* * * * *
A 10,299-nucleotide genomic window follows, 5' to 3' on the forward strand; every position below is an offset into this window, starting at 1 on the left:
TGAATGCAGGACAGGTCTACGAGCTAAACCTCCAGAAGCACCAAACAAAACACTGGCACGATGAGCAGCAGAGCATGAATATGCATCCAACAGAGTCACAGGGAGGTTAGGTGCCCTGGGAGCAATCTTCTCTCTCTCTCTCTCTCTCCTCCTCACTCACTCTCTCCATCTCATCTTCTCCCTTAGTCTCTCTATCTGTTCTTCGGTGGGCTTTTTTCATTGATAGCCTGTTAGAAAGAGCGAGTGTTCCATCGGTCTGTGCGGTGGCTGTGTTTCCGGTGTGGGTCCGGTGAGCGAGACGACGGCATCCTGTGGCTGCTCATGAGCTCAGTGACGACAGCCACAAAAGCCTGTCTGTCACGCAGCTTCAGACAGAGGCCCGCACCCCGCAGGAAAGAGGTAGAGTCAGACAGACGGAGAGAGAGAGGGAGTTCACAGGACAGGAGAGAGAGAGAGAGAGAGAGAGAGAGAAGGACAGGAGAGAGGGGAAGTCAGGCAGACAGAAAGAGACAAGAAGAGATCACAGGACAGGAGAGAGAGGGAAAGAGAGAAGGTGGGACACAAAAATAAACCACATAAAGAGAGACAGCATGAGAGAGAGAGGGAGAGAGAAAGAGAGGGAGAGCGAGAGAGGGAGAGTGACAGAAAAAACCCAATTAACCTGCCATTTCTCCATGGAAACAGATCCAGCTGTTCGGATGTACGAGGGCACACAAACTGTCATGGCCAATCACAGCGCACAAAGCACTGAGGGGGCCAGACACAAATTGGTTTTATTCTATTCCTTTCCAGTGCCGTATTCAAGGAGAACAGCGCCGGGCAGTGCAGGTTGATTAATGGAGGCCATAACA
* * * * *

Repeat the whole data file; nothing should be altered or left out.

A 10,299-nucleotide genomic window follows, 5' to 3' on the forward strand; every position below is an offset into this window, starting at 1 on the left:
TGAATGCAGGACAGGTCTACGAGCTAAACCTCCAGAAGCACCAAACAAAACACTGGCACGATGAGCAGCAGAGCATGAATATGCATCCAACAGAGTCACAGGGAGGTTAGGTGCCCTGGGAGCAATCTTCTCTCTCTCTCTCTCTCTCCTCCTCACTCACTCTCTCCATCTCATCTTCTCCCTTAGTCTCTCTATCTGTTCTTCGGTGGGCTTTTTTCATTGATAGCCTGTTAGAAAGAGCGAGTGTTCCATCGGTCTGTGCGGTGGCTGTGTTTCCGGTGTGGGTCCGGTGAGCGAGACGACGGCATCCTGTGGCTGCTCATGAGCTCAGTGACGACAGCCACAAAAGCCTGTCTGTCACGCAGCTTCAGACAGAGGCCCGCACCCCGCAGGAAAGAGGTAGAGTCAGACAGACGGAGAGAGAGAGGGAGTTCACAGGACAGGAGAGAGAGAGAGAGAGAGAGAGAGAGAAGGACAGGAGAGAGGGGAAGTCAGGCAGACAGAAAGAGACAAGAAGAGATCACAGGACAGGAGAGAGAGGGAAAGAGAGAAGGTGGGACACAAAAATAAACCACATAAAGAGAGACAGCATGAGAGAGAGAGGGAGAGAGAAAGAGAGGGAGAGCGAGAGAGGGAGAGTGACAGAAAAAACCCAATTAACCTGCCATTTCTCCATGGAAACAGATCCAGCTGTTCGGATGTACGAGGGCACACAAACTGTCATGGCCAATCACAGCGCACAAAGCACTGAGGGGGCCAGACACAAATTGGTTTTATTCTATTCCTTTCCAGTGCCGTATTCAAGGAGAACAGCGCCGGGCAGTGCAGGTTGATTAATGGAGGCCATAACA